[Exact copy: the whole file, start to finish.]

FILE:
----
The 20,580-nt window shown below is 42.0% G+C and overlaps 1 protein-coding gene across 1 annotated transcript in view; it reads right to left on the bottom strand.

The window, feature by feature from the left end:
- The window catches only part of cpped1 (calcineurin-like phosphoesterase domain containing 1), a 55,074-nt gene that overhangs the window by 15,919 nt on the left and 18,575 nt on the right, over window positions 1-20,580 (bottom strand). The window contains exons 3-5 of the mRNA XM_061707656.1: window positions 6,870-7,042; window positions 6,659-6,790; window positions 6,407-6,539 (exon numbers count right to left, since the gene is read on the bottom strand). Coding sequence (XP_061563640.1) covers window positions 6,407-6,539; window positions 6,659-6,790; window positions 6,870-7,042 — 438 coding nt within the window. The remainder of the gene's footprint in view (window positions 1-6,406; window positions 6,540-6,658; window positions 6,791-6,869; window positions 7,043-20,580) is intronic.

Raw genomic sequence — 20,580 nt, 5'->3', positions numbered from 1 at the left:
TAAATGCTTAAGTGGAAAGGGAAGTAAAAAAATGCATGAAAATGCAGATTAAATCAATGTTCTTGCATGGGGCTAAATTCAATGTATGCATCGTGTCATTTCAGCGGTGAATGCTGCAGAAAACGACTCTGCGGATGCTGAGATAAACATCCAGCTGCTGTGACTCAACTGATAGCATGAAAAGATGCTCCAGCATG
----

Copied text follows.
The 20,580-nt window shown below is 42.0% G+C and overlaps 1 protein-coding gene across 1 annotated transcript in view; it reads right to left on the bottom strand.

The window, feature by feature from the left end:
- The window catches only part of cpped1 (calcineurin-like phosphoesterase domain containing 1), a 55,074-nt gene that overhangs the window by 15,919 nt on the left and 18,575 nt on the right, over window positions 1-20,580 (bottom strand). The window contains exons 3-5 of the mRNA XM_061707656.1: window positions 6,870-7,042; window positions 6,659-6,790; window positions 6,407-6,539 (exon numbers count right to left, since the gene is read on the bottom strand). Coding sequence (XP_061563640.1) covers window positions 6,407-6,539; window positions 6,659-6,790; window positions 6,870-7,042 — 438 coding nt within the window. The remainder of the gene's footprint in view (window positions 1-6,406; window positions 6,540-6,658; window positions 6,791-6,869; window positions 7,043-20,580) is intronic.

Raw genomic sequence — 20,580 nt, 5'->3', positions numbered from 1 at the left:
TAAATGCTTAAGTGGAAAGGGAAGTAAAAAAATGCATGAAAATGCAGATTAAATCAATGTTCTTGCATGGGGCTAAATTCAATGTATGCATCGTGTCATTTCAGCGGTGAATGCTGCAGAAAACGACTCTGCGGATGCTGAGATAAACATCCAGCTGCTGTGACTCAACTGATAGCATGAAAAGATGCTCCAGCATG